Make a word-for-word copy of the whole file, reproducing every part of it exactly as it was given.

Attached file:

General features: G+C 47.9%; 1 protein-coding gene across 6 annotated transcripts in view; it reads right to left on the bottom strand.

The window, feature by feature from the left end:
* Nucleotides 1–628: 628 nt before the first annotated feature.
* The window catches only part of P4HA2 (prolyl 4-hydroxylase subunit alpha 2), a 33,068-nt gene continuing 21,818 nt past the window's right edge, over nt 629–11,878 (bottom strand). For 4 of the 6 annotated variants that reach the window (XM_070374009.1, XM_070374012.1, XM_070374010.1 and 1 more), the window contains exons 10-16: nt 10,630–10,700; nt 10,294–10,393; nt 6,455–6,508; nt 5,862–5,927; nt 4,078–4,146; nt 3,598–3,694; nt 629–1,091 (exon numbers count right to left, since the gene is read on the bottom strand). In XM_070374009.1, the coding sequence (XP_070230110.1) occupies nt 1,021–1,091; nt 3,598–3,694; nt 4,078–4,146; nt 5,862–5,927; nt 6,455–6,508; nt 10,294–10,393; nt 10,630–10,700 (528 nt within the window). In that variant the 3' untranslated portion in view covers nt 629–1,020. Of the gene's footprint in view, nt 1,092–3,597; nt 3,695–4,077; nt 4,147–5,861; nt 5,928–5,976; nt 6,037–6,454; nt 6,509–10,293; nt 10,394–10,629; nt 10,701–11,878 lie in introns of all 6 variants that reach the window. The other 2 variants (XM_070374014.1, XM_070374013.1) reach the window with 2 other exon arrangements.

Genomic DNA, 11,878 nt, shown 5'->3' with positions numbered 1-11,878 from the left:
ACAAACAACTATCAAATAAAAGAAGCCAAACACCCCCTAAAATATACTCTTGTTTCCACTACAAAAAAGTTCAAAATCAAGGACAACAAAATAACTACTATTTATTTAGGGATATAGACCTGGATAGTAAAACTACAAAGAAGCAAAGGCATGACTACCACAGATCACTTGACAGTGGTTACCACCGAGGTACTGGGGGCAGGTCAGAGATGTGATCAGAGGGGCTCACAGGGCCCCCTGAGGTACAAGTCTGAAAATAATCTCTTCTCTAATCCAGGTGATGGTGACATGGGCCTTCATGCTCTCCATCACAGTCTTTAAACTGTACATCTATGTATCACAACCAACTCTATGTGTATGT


General features: G+C 47.9%; 1 protein-coding gene across 6 annotated transcripts in view; it reads right to left on the bottom strand.

The window, feature by feature from the left end:
* Nucleotides 1–628: 628 nt before the first annotated feature.
* The window catches only part of P4HA2 (prolyl 4-hydroxylase subunit alpha 2), a 33,068-nt gene continuing 21,818 nt past the window's right edge, over nt 629–11,878 (bottom strand). For 4 of the 6 annotated variants that reach the window (XM_070374009.1, XM_070374012.1, XM_070374010.1 and 1 more), the window contains exons 10-16: nt 10,630–10,700; nt 10,294–10,393; nt 6,455–6,508; nt 5,862–5,927; nt 4,078–4,146; nt 3,598–3,694; nt 629–1,091 (exon numbers count right to left, since the gene is read on the bottom strand). In XM_070374009.1, the coding sequence (XP_070230110.1) occupies nt 1,021–1,091; nt 3,598–3,694; nt 4,078–4,146; nt 5,862–5,927; nt 6,455–6,508; nt 10,294–10,393; nt 10,630–10,700 (528 nt within the window). In that variant the 3' untranslated portion in view covers nt 629–1,020. Of the gene's footprint in view, nt 1,092–3,597; nt 3,695–4,077; nt 4,147–5,861; nt 5,928–5,976; nt 6,037–6,454; nt 6,509–10,293; nt 10,394–10,629; nt 10,701–11,878 lie in introns of all 6 variants that reach the window. The other 2 variants (XM_070374014.1, XM_070374013.1) reach the window with 2 other exon arrangements.

Genomic DNA, 11,878 nt, shown 5'->3' with positions numbered 1-11,878 from the left:
ACAAACAACTATCAAATAAAAGAAGCCAAACACCCCCTAAAATATACTCTTGTTTCCACTACAAAAAAGTTCAAAATCAAGGACAACAAAATAACTACTATTTATTTAGGGATATAGACCTGGATAGTAAAACTACAAAGAAGCAAAGGCATGACTACCACAGATCACTTGACAGTGGTTACCACCGAGGTACTGGGGGCAGGTCAGAGATGTGATCAGAGGGGCTCACAGGGCCCCCTGAGGTACAAGTCTGAAAATAATCTCTTCTCTAATCCAGGTGATGGTGACATGGGCCTTCATGCTCTCCATCACAGTCTTTAAACTGTACATCTATGTATCACAACCAACTCTATGTGTATGT